You see it a lot in comic book solicitations, but here it rings true: if you have never read Alter Ego, this is a great jumping on point. There is so much that AE has to offer. The tone of the magazine is welcoming and not highbrow. The history contained is both informational and educational as to how everything works and you even get some good backroom gossip, which is always fun. And catching up on past issues is easy and inexpensive as TwoMorrows offers digital editions at a fraction of the printed price. Finally, the art is fantastic, every issue Roy digs up new treasures for us to look over and drool. Did I tell you that in this Centennial issue there is a rarely seen Steve Ditko Spider-Man drawing made exclusively for the 1964 New York Comicon? In a word: Awesome! So go out and brush up on your history, you’ll learn much more then a thing or two.

My thanks to TwoMorrows for supplying me with a copy of this magazine.

Alter Ego: Centennial – The 100th Issue of Alter Ego
Edited by Roy Thomas
$19.99, 160 pages, TwoMorrows Publishing

My sincere thanks to Alter Ego contributor Lynn Walker for helping me with this post. If you are interested in more information on Alter Ego and classic comic books, please visit the Alter Ego Fans Yahoo Group. Anyone can join, all you have to do is request permission, telling us your real first and last name and something to prove you actually read the magazine and aren’t a spammer.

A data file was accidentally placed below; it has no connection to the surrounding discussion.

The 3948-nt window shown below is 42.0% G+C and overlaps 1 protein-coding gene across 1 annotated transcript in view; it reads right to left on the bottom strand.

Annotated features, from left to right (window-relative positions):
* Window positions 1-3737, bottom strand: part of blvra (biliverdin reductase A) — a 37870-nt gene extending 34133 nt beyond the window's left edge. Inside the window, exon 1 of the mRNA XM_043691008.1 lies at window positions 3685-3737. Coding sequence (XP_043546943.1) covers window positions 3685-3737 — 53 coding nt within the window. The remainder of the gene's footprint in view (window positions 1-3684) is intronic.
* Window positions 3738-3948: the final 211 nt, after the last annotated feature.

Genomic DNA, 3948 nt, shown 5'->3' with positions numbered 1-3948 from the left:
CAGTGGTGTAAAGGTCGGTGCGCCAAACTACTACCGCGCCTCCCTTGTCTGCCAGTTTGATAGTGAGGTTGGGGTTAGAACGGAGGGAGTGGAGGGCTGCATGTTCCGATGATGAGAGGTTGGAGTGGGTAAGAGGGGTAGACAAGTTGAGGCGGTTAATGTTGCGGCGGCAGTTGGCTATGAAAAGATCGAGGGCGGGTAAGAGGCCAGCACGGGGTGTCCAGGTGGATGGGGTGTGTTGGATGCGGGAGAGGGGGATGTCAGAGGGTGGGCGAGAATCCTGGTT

2 thoughts on “Sunday Review – Alter Ego: Centennial – The 100th Issue of Alter Ego”

  1. In a related note, Roy Thomas sent the following message to the Alter Ego Fans group:

    Hi List–

    Wonder if a few of you might patch this message into some other list or online group you might belong to, to help ALTER EGO overcome an error which is bound to adversely affect orders on AE #101, the issue which will print Ken Quattro’s and Richard Kyle’s pieces on Fox Comics:

    ALTER EGO #101 will cost just the usual $7.95 for its 80 pages–not the $19.95 that was accidentally printed by Diamond in its solicitation for the issue! The latter pricetag was erroneously carried over from the price of the double-size #100 the previous month. We wouldn’t want fans of the medium to miss Ken Quattro’s masterful study of the Superman vs. Wonder Man lawsuit of 1939, reporting and analyzing the testimony of Will Eisner, Jerry Seigel, Victor Fox, Harry Donenfeld, and other… or our re-presentation of Richard Kyle’s acclaimed 1961 article “The Education of Victor Fox,” about the company that gave us Blue Beetle, Phantom Lady, The Flame, Fletcher Hanks’ Stardust, et al.–plus the second half of Jim Amash’s interview with comics writer & animator Jack Mendelsohn, and features by Michael T. Gilbert, P.C. Hamerlinck (Fawcett Collectors of America), and Bill Schelly! Tell your local dealer–the price is just $7.95, not $19.95!